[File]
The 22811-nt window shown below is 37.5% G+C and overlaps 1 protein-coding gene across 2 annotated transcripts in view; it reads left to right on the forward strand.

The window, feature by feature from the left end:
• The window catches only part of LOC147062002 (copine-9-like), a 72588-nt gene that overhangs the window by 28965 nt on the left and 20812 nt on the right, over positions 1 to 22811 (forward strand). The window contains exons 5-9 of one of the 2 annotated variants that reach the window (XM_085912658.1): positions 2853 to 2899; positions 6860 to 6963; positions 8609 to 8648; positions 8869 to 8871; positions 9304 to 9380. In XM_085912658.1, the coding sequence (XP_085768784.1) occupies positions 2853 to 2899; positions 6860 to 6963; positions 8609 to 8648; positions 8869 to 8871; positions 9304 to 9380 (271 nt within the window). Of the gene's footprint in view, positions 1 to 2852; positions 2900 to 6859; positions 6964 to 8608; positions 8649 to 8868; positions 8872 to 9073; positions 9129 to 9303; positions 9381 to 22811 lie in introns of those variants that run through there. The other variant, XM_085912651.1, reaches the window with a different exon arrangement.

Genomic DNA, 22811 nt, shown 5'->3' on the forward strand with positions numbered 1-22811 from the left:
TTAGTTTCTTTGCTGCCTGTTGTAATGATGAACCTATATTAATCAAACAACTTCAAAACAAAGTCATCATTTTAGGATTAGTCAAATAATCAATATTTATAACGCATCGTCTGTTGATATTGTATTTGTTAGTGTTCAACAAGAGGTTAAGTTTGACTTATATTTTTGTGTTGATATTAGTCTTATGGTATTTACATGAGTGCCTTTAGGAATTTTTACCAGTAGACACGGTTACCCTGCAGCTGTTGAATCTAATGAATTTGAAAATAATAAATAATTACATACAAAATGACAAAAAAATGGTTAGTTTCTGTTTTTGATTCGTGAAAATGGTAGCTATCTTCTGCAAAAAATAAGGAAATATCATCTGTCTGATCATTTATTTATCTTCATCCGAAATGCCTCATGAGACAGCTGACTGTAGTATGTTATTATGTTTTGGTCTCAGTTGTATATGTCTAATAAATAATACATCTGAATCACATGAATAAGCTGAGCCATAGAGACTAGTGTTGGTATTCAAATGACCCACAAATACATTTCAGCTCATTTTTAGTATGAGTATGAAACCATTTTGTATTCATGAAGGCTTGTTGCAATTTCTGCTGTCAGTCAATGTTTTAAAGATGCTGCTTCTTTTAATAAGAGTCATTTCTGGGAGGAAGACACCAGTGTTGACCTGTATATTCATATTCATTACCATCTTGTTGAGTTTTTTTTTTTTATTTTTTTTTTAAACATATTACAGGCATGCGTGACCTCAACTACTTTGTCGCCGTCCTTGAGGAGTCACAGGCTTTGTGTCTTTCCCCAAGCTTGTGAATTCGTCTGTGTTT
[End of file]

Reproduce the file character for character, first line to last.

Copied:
The 22811-nt window shown below is 37.5% G+C and overlaps 1 protein-coding gene across 2 annotated transcripts in view; it reads left to right on the forward strand.

The window, feature by feature from the left end:
• The window catches only part of LOC147062002 (copine-9-like), a 72588-nt gene that overhangs the window by 28965 nt on the left and 20812 nt on the right, over positions 1 to 22811 (forward strand). The window contains exons 5-9 of one of the 2 annotated variants that reach the window (XM_085912658.1): positions 2853 to 2899; positions 6860 to 6963; positions 8609 to 8648; positions 8869 to 8871; positions 9304 to 9380. In XM_085912658.1, the coding sequence (XP_085768784.1) occupies positions 2853 to 2899; positions 6860 to 6963; positions 8609 to 8648; positions 8869 to 8871; positions 9304 to 9380 (271 nt within the window). Of the gene's footprint in view, positions 1 to 2852; positions 2900 to 6859; positions 6964 to 8608; positions 8649 to 8868; positions 8872 to 9073; positions 9129 to 9303; positions 9381 to 22811 lie in introns of those variants that run through there. The other variant, XM_085912651.1, reaches the window with a different exon arrangement.

Genomic DNA, 22811 nt, shown 5'->3' on the forward strand with positions numbered 1-22811 from the left:
TTAGTTTCTTTGCTGCCTGTTGTAATGATGAACCTATATTAATCAAACAACTTCAAAACAAAGTCATCATTTTAGGATTAGTCAAATAATCAATATTTATAACGCATCGTCTGTTGATATTGTATTTGTTAGTGTTCAACAAGAGGTTAAGTTTGACTTATATTTTTGTGTTGATATTAGTCTTATGGTATTTACATGAGTGCCTTTAGGAATTTTTACCAGTAGACACGGTTACCCTGCAGCTGTTGAATCTAATGAATTTGAAAATAATAAATAATTACATACAAAATGACAAAAAAATGGTTAGTTTCTGTTTTTGATTCGTGAAAATGGTAGCTATCTTCTGCAAAAAATAAGGAAATATCATCTGTCTGATCATTTATTTATCTTCATCCGAAATGCCTCATGAGACAGCTGACTGTAGTATGTTATTATGTTTTGGTCTCAGTTGTATATGTCTAATAAATAATACATCTGAATCACATGAATAAGCTGAGCCATAGAGACTAGTGTTGGTATTCAAATGACCCACAAATACATTTCAGCTCATTTTTAGTATGAGTATGAAACCATTTTGTATTCATGAAGGCTTGTTGCAATTTCTGCTGTCAGTCAATGTTTTAAAGATGCTGCTTCTTTTAATAAGAGTCATTTCTGGGAGGAAGACACCAGTGTTGACCTGTATATTCATATTCATTACCATCTTGTTGAGTTTTTTTTTTTTATTTTTTTTTTAAACATATTACAGGCATGCGTGACCTCAACTACTTTGTCGCCGTCCTTGAGGAGTCACAGGCTTTGTGTCTTTCCCCAAGCTTGTGAATTCGTCTGTGTTT